Playboy has never been characterized by moving away from controversy. We are talking about a magazine that dared to break the conservative molds in the early fifties by featuring scantily clad models and actresses on the cover.
Addicted to being at the center of the debate for their desire to break taboos, Playboy dedicates in its next November issue , an extensive report in its central pages to Ines Rau, the first transsexual bunny.

Who is Ines Rau?
Ines Rau is a model originally from France who, at only 26 years old, has a long history of photo posing for brands such as Vogue or Bailman (for whom she has already starred in one of their fashion campaigns), also beingParticipate in various occasions of parades for the catwalks of the Fashion Week of Europe.
All this is nothing to write home about if we take into account that the modeling career usually begins at an early age. The novelty this time lies in the fact that we are facing what will be the first playmate who was not born a woman. For those who don’t know, playmates are the models to whom Playboy magazine dedicates its center pages in the issues they publish each month; honor that has been granted to Ines Rau for next November.
However, it is not the first time that Rau and the magazine have worked together. Already in 2014, Playboy counted on her to vindicate people of non-binary gender. Unlike that time, now Ines Rau is the protagonist.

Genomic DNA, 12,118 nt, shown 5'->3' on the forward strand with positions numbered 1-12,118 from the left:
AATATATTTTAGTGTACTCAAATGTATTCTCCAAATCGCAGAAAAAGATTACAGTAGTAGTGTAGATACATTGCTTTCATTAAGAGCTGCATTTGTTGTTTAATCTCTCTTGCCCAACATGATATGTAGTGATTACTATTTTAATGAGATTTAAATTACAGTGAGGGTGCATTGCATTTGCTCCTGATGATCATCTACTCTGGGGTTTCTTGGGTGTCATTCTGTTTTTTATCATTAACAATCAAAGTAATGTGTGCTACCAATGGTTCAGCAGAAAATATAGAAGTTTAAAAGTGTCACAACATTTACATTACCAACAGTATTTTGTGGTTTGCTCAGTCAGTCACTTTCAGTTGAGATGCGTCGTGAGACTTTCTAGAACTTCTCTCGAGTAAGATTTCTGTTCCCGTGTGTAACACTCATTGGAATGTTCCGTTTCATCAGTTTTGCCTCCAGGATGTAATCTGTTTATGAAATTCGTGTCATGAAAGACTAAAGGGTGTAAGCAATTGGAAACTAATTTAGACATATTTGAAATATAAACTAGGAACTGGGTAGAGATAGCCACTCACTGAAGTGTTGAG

Ines Rau at Paris Fashion Week 2017. | Image: Veeren – Bestimage

Playboy already had a transsexual woman on the cover
Yes, it was in 1981. Caroline ‘Tula’ Cossey became known for a brief role in the James Bond film For Your Eyes Only (1981), starring Roger Moore. After this brief appearance, Playboy offered her the opportunity to be the cover of one of her copies.
A year after that, the tabloid newspaper News of the World published a story revealing the truth about Caroline Cossey, something that left her very touched professionally and personally, reaching the point of suffering humiliation on television, which led her to consider the possibility of committing suicide.